It is not enough for you to change your bulbs. Everyone has to change their bulbs. It is not enough for you to eat less meat. Everyone has to eat less meat. It is not enough for you to fly less. Everyone has to fly less. (And yes, I hate these facts as much as you do. But I will hate the reality of runaway global warming even more.)

The only way we will get to the situation where we are all required by law to burn fewer greenhouse gases is if enough people pressure the government, demanding it. Green consumer choices often drain away people's political energies to do this. You have a limited amount of time to spend on any political cause. If you have an hour a week to dedicate to acting on global warming, and you spend it scouring the supermarket shelves for the product shipped the shortest distance, that time and energy is gone; you feel you've done what you can. Part of you might also assume: I've made these choices; other people will too; in time, we'll all be persuaded. But we don't have time.

There is a much better way for you to reduce the amount of greenhouse gases in the atmosphere. Every minute you would have spent shopping around for a greener choice, you should spend volunteering for Greenpeace, or Friends of the Earth, or Plane Stupid, or the Campaign Against Climate Change. Every hundred-pound premium you would spend to buy a greener product, donate it to them instead. Why? Because by becoming part of this collective action – rather than by clinging to dispersed personal choices – you will help to change the law, so everyone will have to be greener, not just nice people like you.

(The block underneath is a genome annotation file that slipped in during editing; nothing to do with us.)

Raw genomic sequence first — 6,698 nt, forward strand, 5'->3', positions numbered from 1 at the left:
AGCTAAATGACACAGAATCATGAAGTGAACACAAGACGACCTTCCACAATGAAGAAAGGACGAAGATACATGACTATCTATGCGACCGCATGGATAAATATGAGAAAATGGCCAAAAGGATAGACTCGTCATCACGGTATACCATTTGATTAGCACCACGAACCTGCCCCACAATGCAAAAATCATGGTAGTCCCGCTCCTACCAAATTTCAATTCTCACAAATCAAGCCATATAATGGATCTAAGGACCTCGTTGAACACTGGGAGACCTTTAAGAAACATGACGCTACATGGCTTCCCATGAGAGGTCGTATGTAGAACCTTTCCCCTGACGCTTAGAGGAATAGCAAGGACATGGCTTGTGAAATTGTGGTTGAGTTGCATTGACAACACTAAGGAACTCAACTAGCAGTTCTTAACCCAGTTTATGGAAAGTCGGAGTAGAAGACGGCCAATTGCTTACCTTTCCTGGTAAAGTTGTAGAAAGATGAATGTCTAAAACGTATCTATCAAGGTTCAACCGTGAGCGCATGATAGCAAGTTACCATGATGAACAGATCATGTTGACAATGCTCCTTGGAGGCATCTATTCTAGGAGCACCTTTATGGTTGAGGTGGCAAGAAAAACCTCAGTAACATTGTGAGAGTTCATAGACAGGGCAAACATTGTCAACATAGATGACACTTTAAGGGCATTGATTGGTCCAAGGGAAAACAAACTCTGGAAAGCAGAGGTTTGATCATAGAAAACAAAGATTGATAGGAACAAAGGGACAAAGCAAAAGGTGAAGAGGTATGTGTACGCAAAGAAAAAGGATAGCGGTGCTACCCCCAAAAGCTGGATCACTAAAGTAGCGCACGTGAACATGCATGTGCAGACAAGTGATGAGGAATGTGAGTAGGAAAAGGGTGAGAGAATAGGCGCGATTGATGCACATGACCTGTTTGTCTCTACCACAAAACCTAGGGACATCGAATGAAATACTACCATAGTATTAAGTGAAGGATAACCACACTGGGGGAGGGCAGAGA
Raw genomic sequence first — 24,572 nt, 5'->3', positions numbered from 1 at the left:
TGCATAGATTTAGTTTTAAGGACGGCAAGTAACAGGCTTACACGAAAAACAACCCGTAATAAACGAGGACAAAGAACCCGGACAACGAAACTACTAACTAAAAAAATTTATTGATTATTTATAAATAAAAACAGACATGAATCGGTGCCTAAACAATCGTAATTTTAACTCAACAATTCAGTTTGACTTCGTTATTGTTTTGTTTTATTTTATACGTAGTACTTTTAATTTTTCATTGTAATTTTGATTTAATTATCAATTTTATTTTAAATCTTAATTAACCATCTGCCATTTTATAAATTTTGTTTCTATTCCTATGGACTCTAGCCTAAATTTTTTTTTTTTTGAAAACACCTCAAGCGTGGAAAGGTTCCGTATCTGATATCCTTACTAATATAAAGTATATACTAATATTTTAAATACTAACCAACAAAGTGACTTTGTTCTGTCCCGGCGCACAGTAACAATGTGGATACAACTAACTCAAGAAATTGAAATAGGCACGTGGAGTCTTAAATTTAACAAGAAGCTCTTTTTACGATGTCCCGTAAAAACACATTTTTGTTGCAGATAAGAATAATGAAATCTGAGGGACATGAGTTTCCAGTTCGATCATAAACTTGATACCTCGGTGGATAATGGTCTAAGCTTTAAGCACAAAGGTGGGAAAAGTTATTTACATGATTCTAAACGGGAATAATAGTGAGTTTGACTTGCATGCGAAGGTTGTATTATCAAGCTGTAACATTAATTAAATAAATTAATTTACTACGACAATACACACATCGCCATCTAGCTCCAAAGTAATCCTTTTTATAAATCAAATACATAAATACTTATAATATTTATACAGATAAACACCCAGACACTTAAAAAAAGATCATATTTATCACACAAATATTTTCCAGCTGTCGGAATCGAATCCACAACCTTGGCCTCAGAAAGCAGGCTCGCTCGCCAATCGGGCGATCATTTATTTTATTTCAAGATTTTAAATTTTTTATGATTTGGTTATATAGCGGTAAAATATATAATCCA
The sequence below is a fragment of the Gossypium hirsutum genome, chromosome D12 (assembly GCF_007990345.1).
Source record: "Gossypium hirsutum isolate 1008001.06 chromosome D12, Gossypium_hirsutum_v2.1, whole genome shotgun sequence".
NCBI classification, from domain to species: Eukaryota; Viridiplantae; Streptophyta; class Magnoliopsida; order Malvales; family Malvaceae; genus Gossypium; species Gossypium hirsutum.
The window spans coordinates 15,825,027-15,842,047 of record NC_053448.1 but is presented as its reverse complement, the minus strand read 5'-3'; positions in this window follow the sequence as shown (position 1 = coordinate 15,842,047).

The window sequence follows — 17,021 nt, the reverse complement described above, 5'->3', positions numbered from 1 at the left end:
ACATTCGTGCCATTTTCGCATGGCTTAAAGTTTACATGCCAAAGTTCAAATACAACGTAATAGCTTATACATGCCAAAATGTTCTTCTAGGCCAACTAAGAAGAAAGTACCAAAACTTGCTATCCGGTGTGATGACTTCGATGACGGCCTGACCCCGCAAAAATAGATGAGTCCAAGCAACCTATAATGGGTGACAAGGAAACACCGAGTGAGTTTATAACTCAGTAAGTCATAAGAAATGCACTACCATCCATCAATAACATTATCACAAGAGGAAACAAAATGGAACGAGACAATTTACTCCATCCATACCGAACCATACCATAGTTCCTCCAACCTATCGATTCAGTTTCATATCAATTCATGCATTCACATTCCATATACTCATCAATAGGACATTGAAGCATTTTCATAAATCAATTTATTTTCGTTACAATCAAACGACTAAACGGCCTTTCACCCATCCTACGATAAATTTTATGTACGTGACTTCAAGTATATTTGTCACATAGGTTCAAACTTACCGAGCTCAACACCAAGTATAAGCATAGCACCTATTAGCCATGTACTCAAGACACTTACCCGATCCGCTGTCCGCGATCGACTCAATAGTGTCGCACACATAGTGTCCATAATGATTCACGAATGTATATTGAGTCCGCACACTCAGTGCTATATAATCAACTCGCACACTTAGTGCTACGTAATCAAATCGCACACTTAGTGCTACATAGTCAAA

It works. Green campaigners from Australia to Canada to Japan have successfully banned the old lightbulbs, so only the energy-saving lightbulbs are on offer there now. Green campaigners have prompted the Mayor of London to force SUV drivers to pay a punitive £6,000-a-year premium to drive through our city, forcing many of them to shift to greener cars. These are the first tiny steps towards banning – or massively restricting – the other technologies that are unleashing Weather of Mass Destruction.

Of course, some sincere and well-intentioned people have libertarian concerns about this approach at first glance. Why should we force people to choose the green option? Isn't it better to rely on persuasion and voluntary choice? But even the most hardcore libertarians agree that your personal liberty ends where you actively harm the liberty of another person. Greenhouse gas emissions are undeniably harming tens of millions of people – and endangering the ground on which all human liberty rests: a stable and safe climate.

Just as no libertarian would argue you should have the right to buy and fire a nuclear weapon, no libertarian should argue you have the right to burn unlimited greenhouse gases. Once confronted with this argument, the only people who cling to a libertarian defence of fossil fuels are people who take money from the fossil fuel industry itself, like Spiked Online. They have to scrape together any old excuse.

So enough with the placebos. Enough with the fake-libertarian excuses. As the climate that sustains human life unravels around us, we are long past the moment when we need real medicine – and the only one we have is hard government legislation.

j.hari@independent.co.uk

React Now

Latest stories from i100
Have you tried new the Independent Digital Edition apps?
iJobs Job Widget
iJobs General

LSA Level 3 required in Caerphilly